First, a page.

Thunder frightened Bear.
She was a gentle beast—a broad, chesty English mastiff with a sagging black jowl and a mouth like a cave. Mostly, Bear lived outside, where there was space for her immensity. But even before the first rumblings of a storm, she would become restless, hearing sounds we couldn’t. She would pace, dig, and then desperately whomp her 185 pounds against the door, her dignified bark giving way to an alien yowl: “Let me innnnn!”
Once the door cracked open, Bear would burst clumsily into the house in a storm of wet-dog anxiety. Furniture would topple as she tried to consolidate her muddy limbs underneath it, seeking shelter in the smallest nooks. But no spot was safe enough. She’d claw the couch and gnaw doorframes, splitting wood with her teeth. We feared Bear’s fear, and what it could do.
Like all animals, humans are programmed for survival. Fight or flight? Duck! Run for cover! Our reflex, when we register fear, is to protect ourselves. Architecture’s answer, “shelter,” has etymological ties to the Dutch schild, which refers to nature’s armor, a turtle’s shell, and to the apparatus of combat—the shield. “Shelter” is said to derive from sheltron, or “shield” + “troop”; phalanx.
But shelter (“Let me in!”) can also imprison (“Let me out!”). What shields or defends can intimidate, exclude, and punish. Architecture is not just refuge, but target and weapon; buildings entrap, collapse, explode, segregate.
This issue of Harvard Design Magazine explores how fear—of assault, of nature, of power, of the Other—shapes our physical world, and how the built environment provokes, prevents, or palliates fear.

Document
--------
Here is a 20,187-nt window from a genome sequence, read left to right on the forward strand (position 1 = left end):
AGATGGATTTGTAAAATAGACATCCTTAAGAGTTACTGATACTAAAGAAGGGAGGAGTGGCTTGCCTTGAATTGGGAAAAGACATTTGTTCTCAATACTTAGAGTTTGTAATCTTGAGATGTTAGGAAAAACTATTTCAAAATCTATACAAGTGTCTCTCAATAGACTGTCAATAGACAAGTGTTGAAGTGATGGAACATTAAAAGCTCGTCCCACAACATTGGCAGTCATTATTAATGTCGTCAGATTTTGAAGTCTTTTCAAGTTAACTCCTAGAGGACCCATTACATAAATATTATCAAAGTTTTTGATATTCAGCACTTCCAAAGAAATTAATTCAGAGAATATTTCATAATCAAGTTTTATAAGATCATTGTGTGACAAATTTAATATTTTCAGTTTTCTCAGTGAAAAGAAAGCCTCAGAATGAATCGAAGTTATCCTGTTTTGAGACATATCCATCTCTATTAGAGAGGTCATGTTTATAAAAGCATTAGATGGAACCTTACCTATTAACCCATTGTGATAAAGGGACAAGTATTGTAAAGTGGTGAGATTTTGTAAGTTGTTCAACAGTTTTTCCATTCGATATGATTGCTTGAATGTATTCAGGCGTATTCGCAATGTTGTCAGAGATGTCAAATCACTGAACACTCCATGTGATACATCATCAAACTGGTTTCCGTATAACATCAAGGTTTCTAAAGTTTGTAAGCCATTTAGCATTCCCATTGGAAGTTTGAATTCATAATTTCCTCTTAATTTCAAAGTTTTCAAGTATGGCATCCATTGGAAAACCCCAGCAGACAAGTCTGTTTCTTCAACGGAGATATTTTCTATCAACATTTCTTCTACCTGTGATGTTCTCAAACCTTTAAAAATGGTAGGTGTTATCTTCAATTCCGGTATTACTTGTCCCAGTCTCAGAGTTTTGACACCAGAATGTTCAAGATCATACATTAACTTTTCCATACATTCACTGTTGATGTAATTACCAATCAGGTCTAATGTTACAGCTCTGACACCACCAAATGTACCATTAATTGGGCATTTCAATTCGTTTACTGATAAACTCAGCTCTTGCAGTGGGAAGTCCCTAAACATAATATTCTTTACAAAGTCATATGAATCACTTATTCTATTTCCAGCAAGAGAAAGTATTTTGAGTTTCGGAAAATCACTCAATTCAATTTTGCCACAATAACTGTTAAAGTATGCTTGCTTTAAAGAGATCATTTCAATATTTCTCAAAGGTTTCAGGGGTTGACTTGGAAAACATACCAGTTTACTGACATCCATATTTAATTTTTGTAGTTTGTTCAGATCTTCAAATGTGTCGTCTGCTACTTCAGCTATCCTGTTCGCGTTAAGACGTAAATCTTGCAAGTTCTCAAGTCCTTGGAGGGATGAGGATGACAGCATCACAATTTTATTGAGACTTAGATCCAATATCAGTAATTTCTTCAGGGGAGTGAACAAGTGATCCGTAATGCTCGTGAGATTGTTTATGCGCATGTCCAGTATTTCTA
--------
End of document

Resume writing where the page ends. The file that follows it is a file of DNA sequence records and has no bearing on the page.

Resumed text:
Today, we move about our cities and spaces warily, attuned to threats of violence, disease, economic crash. Sensations of dread, awe, vulnerability—both perceived and real—are mirrored and magnified by the people, objects, and media that surround us. In panic, we run toward and away from the structures and landscapes that figure in our fears; we succumb to lockdowns; we migrate, seeking safer worlds. All the while, we blind ourselves to the regimes of control enacted in the name of safety which ultimately encroach on our civil liberties.
Our instinctive urge to hide under tables might save us when faced with a shooter, a bomb, or an earthquake, but more abstract threats ask our minds, not just our adrenaline, to intervene. Can we think our way out of fear? Design our way through dread?
As the makers and inhabitants of this militarized “age of terror,” we reach for our “shields” automatically, often avoiding the deeper sources of fear. “Run for Cover!” suggests that maybe designers need to unlearn the shelter reflex. Fear can be a motivator for progress—not for walling in or walling out, but for imagining, configuring, and instrumentalizing spaces that foster coexistence, cooperation, and trust. Even when it thunders.